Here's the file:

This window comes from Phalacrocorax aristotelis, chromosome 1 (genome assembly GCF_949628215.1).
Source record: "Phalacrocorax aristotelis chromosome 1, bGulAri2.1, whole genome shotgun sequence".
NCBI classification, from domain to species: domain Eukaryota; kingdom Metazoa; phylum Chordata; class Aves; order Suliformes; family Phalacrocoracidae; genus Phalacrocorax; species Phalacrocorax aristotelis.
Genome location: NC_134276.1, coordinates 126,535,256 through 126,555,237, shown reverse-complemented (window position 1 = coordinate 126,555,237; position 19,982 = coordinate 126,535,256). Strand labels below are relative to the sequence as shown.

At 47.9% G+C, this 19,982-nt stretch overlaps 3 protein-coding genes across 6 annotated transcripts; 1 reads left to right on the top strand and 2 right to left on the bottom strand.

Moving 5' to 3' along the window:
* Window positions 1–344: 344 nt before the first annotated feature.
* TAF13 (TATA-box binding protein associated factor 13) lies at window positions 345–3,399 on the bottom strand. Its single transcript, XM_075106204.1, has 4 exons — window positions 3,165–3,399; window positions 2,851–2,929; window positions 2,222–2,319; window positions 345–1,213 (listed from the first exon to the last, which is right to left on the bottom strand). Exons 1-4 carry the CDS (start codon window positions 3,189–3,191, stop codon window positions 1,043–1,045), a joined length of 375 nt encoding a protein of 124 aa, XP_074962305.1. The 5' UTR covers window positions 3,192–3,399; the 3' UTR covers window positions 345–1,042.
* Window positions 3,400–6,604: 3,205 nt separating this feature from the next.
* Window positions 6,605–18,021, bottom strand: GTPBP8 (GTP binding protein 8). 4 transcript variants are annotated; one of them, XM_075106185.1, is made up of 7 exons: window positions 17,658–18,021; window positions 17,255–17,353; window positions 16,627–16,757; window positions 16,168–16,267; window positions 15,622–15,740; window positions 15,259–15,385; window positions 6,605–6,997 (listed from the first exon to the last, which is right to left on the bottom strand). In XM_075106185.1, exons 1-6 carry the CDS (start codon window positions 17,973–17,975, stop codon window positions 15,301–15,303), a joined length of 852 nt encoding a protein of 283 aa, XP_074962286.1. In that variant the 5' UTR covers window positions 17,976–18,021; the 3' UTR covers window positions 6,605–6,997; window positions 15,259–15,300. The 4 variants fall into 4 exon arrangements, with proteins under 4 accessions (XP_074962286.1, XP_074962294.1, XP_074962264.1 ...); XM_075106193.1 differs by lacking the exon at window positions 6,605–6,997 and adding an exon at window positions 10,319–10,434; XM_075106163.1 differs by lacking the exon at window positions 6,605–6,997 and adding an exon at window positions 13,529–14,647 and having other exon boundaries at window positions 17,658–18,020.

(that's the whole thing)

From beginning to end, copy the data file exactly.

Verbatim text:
This window comes from Phalacrocorax aristotelis, chromosome 1 (genome assembly GCF_949628215.1).
Source record: "Phalacrocorax aristotelis chromosome 1, bGulAri2.1, whole genome shotgun sequence".
NCBI classification, from domain to species: domain Eukaryota; kingdom Metazoa; phylum Chordata; class Aves; order Suliformes; family Phalacrocoracidae; genus Phalacrocorax; species Phalacrocorax aristotelis.
Genome location: NC_134276.1, coordinates 126,535,256 through 126,555,237, shown reverse-complemented (window position 1 = coordinate 126,555,237; position 19,982 = coordinate 126,535,256). Strand labels below are relative to the sequence as shown.

At 47.9% G+C, this 19,982-nt stretch overlaps 3 protein-coding genes across 6 annotated transcripts; 1 reads left to right on the top strand and 2 right to left on the bottom strand.

Moving 5' to 3' along the window:
* Window positions 1–344: 344 nt before the first annotated feature.
* TAF13 (TATA-box binding protein associated factor 13) lies at window positions 345–3,399 on the bottom strand. Its single transcript, XM_075106204.1, has 4 exons — window positions 3,165–3,399; window positions 2,851–2,929; window positions 2,222–2,319; window positions 345–1,213 (listed from the first exon to the last, which is right to left on the bottom strand). Exons 1-4 carry the CDS (start codon window positions 3,189–3,191, stop codon window positions 1,043–1,045), a joined length of 375 nt encoding a protein of 124 aa, XP_074962305.1. The 5' UTR covers window positions 3,192–3,399; the 3' UTR covers window positions 345–1,042.
* Window positions 3,400–6,604: 3,205 nt separating this feature from the next.
* Window positions 6,605–18,021, bottom strand: GTPBP8 (GTP binding protein 8). 4 transcript variants are annotated; one of them, XM_075106185.1, is made up of 7 exons: window positions 17,658–18,021; window positions 17,255–17,353; window positions 16,627–16,757; window positions 16,168–16,267; window positions 15,622–15,740; window positions 15,259–15,385; window positions 6,605–6,997 (listed from the first exon to the last, which is right to left on the bottom strand). In XM_075106185.1, exons 1-6 carry the CDS (start codon window positions 17,973–17,975, stop codon window positions 15,301–15,303), a joined length of 852 nt encoding a protein of 283 aa, XP_074962286.1. In that variant the 5' UTR covers window positions 17,976–18,021; the 3' UTR covers window positions 6,605–6,997; window positions 15,259–15,300. The 4 variants fall into 4 exon arrangements, with proteins under 4 accessions (XP_074962286.1, XP_074962294.1, XP_074962264.1 ...); XM_075106193.1 differs by lacking the exon at window positions 6,605–6,997 and adding an exon at window positions 10,319–10,434; XM_075106163.1 differs by lacking the exon at window positions 6,605–6,997 and adding an exon at window positions 13,529–14,647 and having other exon boundaries at window positions 17,658–18,020.